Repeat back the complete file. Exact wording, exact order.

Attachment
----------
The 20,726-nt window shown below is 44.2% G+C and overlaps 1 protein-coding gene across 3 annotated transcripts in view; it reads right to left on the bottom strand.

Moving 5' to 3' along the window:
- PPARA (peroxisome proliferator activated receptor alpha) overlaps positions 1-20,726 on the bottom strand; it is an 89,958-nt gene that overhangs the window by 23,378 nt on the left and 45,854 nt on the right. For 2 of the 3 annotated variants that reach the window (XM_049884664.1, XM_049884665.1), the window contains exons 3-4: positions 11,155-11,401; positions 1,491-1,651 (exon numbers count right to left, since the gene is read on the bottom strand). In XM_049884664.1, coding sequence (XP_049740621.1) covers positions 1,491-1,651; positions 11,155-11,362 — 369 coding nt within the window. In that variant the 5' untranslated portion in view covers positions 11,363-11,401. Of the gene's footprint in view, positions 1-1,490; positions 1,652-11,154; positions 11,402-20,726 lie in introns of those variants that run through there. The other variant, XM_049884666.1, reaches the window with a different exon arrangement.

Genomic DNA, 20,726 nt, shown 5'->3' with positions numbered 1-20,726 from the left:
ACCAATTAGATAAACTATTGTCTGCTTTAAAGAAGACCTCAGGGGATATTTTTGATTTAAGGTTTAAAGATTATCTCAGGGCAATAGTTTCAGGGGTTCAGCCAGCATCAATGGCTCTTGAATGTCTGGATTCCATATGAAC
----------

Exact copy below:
The 20,726-nt window shown below is 44.2% G+C and overlaps 1 protein-coding gene across 3 annotated transcripts in view; it reads right to left on the bottom strand.

Moving 5' to 3' along the window:
- PPARA (peroxisome proliferator activated receptor alpha) overlaps positions 1-20,726 on the bottom strand; it is an 89,958-nt gene that overhangs the window by 23,378 nt on the left and 45,854 nt on the right. For 2 of the 3 annotated variants that reach the window (XM_049884664.1, XM_049884665.1), the window contains exons 3-4: positions 11,155-11,401; positions 1,491-1,651 (exon numbers count right to left, since the gene is read on the bottom strand). In XM_049884664.1, coding sequence (XP_049740621.1) covers positions 1,491-1,651; positions 11,155-11,362 — 369 coding nt within the window. In that variant the 5' untranslated portion in view covers positions 11,363-11,401. Of the gene's footprint in view, positions 1-1,490; positions 1,652-11,154; positions 11,402-20,726 lie in introns of those variants that run through there. The other variant, XM_049884666.1, reaches the window with a different exon arrangement.

Genomic DNA, 20,726 nt, shown 5'->3' with positions numbered 1-20,726 from the left:
ACCAATTAGATAAACTATTGTCTGCTTTAAAGAAGACCTCAGGGGATATTTTTGATTTAAGGTTTAAAGATTATCTCAGGGCAATAGTTTCAGGGGTTCAGCCAGCATCAATGGCTCTTGAATGTCTGGATTCCATATGAAC